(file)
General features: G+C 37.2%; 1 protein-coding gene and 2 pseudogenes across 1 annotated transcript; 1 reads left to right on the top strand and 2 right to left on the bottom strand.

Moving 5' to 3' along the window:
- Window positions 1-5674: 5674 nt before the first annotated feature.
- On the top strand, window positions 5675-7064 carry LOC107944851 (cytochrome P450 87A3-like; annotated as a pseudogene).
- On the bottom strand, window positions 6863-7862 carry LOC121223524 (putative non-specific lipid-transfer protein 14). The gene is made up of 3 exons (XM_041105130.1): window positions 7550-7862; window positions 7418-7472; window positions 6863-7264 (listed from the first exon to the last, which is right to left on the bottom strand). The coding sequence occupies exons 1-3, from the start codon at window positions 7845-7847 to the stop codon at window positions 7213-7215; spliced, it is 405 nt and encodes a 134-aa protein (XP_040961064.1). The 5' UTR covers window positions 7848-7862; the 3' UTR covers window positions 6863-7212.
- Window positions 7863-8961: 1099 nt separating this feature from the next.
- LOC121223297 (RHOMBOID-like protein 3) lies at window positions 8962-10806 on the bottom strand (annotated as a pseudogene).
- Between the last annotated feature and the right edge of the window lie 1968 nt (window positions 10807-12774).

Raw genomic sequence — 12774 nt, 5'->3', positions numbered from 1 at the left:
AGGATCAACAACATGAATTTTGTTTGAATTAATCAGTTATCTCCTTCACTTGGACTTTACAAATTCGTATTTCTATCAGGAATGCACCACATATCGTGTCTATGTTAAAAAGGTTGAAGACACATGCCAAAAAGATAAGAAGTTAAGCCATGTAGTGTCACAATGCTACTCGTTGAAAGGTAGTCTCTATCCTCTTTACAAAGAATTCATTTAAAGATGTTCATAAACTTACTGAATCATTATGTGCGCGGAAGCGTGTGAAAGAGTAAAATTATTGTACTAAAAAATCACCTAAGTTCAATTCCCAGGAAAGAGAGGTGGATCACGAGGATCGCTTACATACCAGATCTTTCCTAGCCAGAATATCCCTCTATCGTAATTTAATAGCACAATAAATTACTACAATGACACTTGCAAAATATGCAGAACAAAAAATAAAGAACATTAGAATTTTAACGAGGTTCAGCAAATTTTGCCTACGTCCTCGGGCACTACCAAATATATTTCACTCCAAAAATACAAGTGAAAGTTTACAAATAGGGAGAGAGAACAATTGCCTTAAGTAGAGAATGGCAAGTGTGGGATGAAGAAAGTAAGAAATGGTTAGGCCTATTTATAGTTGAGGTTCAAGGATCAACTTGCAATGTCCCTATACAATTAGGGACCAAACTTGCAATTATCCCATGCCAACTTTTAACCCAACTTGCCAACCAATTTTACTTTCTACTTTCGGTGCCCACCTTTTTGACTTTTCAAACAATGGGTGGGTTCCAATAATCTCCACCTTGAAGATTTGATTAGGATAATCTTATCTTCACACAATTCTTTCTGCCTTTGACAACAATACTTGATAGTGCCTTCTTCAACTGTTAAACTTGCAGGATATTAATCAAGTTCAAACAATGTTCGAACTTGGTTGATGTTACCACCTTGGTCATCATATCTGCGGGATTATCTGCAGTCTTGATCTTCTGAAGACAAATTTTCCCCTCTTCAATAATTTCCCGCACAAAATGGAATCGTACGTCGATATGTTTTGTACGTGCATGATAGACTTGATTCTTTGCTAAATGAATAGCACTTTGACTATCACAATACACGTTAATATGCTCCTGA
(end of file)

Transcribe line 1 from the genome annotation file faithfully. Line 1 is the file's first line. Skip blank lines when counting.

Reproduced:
General features: G+C 37.2%; 1 protein-coding gene and 2 pseudogenes across 1 annotated transcript; 1 reads left to right on the top strand and 2 right to left on the bottom strand.